Looking at Buildings

Styles & Traditions


Tierceron & Lierne Vaults

Click to enlarge
Tierceron vault

The TIERCERONGlossary Term VAULTGlossary Term has additional ribs (tiercerons, from tierce, third) springing from wall shaftGlossary Term or pierGlossary Term at the corner of each bayGlossary Term to the ridge ribs along the apexes of the vaultGlossary Term.

Click to enlarge
Wells Cathedral. Chapter House

The type was developed from the 13th to early 14th centuries; examples of increasing richness can be seen in the cathedrals of Lincoln, Ely, Exeter and Wells Cathedral Chapter HouseGlossary Term. Although the tiercerons are not structurally essential, they are given the same thickness as the principal diagonal ribs; as a result the visual division of the vaultGlossary Term into quadrangular bays disappears.

Click to enlarge
Gloucester Cathedral, Choir

LIERNE VAULTS have short linking ribs (liernesGlossary Term, from French lier to bind) in the crownGlossary Term of the vaultGlossary Term between the main ribs. They provide the opportunity for additional carved bosses at the junctions. At its most elaborate, such a vaultGlossary Term resembles a net stretched below the roof, creating a pattern which ignores the tradition of individual bayGlossary Term divisions.

Further Reading:

On different types of 14th-century vaults, see: Jean Bony, The DecoratedGlossary Term Style, 1979



Division of an elevation or interior space as defined by regular vertical features such as arches, columns, windows etc.

Chapter house

The place of assembly for the members of a monastery or cathedral, usually located off the east side of the cloister.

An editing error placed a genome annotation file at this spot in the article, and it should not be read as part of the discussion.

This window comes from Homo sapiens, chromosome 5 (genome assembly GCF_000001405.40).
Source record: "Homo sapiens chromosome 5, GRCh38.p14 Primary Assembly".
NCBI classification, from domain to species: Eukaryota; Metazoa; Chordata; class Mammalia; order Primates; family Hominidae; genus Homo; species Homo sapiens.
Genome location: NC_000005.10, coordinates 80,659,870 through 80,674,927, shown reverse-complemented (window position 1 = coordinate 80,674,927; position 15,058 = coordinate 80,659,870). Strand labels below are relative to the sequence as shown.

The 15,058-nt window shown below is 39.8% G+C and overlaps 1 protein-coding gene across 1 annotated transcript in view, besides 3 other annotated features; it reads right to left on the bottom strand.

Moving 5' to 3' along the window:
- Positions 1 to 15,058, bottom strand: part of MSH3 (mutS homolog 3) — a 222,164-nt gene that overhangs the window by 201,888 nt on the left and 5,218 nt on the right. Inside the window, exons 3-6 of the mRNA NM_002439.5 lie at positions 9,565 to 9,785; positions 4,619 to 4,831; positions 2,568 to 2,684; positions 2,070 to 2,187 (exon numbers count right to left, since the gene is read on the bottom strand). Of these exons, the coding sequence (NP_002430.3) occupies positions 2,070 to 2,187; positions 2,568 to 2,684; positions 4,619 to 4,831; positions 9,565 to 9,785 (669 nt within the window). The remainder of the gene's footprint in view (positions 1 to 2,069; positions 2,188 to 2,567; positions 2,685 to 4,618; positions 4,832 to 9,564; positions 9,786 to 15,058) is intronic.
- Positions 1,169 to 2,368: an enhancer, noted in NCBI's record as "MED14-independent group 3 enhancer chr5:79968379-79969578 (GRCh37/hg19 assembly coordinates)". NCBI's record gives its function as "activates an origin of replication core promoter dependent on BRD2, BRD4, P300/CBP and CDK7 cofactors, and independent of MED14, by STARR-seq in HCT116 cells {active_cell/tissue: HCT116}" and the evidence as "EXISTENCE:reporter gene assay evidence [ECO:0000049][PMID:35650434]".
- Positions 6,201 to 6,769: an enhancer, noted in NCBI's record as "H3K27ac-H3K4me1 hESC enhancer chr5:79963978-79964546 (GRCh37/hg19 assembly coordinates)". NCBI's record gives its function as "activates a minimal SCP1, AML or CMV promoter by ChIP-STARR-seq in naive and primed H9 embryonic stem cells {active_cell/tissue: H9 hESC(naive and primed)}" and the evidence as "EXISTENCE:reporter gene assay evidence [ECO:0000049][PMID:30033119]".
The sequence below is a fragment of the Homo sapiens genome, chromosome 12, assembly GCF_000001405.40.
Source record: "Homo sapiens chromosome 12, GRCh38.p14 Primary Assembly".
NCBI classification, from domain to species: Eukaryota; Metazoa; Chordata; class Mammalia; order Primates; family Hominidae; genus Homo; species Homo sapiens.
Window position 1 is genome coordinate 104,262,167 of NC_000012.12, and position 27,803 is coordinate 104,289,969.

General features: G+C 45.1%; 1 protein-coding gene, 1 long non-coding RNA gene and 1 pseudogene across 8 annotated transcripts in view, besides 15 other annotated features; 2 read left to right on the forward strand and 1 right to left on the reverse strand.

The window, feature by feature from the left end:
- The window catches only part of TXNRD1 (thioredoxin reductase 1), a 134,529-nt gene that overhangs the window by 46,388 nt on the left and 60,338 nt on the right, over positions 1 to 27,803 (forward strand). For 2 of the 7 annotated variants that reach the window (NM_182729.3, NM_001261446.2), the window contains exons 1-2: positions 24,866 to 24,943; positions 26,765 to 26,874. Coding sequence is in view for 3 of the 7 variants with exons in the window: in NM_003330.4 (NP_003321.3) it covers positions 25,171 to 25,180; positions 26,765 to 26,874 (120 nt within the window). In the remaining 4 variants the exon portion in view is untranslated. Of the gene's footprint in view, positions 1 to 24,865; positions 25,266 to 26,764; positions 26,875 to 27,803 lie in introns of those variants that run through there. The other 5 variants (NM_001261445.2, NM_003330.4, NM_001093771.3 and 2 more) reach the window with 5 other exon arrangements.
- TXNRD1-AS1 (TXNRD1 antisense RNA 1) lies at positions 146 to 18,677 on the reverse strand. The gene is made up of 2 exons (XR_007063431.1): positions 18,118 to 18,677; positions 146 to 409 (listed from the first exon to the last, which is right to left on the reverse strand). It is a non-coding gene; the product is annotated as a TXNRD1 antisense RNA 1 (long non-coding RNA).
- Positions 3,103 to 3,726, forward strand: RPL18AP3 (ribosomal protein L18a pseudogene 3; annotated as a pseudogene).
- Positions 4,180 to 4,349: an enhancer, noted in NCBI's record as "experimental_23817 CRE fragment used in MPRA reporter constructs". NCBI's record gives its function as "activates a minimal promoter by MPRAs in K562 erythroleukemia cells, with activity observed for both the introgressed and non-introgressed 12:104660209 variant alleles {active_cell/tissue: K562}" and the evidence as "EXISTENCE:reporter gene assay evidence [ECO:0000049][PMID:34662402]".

The upper part of an arch or vault.


A distinctive phase of English Gothic which developed at the end of the 13th century and continued into the later 14th; sometimes abbreviated to Dec. Named from its elaborate window tracery, which abandoned the simple circular forms of Geometric in favour of more varied patterns based on segments of circles. Dec tracery makes much use of ogee or reversed curves, which were combined in the 14th century to produce reticulated and flowing tracery composed of trefoils, quatrefoils and dagger shapes. Similar inventiveness is seen in the patterns produced by the lierne and tierceron vaults of the period, in the three-dimensional handling of wall surfaces broken up by canopy work and sculpture and in imaginative spatial planning making use of diagonal axes.


Short decorative ribs in the upper part of a vault, not linked to any springing point; hence lierne vault.


Large masonry or brick support, often for an arch. A compound pier is composed of grouped shafts, or a solid core surrounded by shafts.


Vertical member of round or polygonal section, including the main part of a classical column, and by extension also of a pilaster.


In a rib-vault, an extra decorative rib springing from the corner of a bay; hence tierceron vault.


An arched stone roof, sometimes imitated in timber, plaster etc. For the different kinds see barrel vault, fan-vault, groin-vault, rib-vault, sail vault.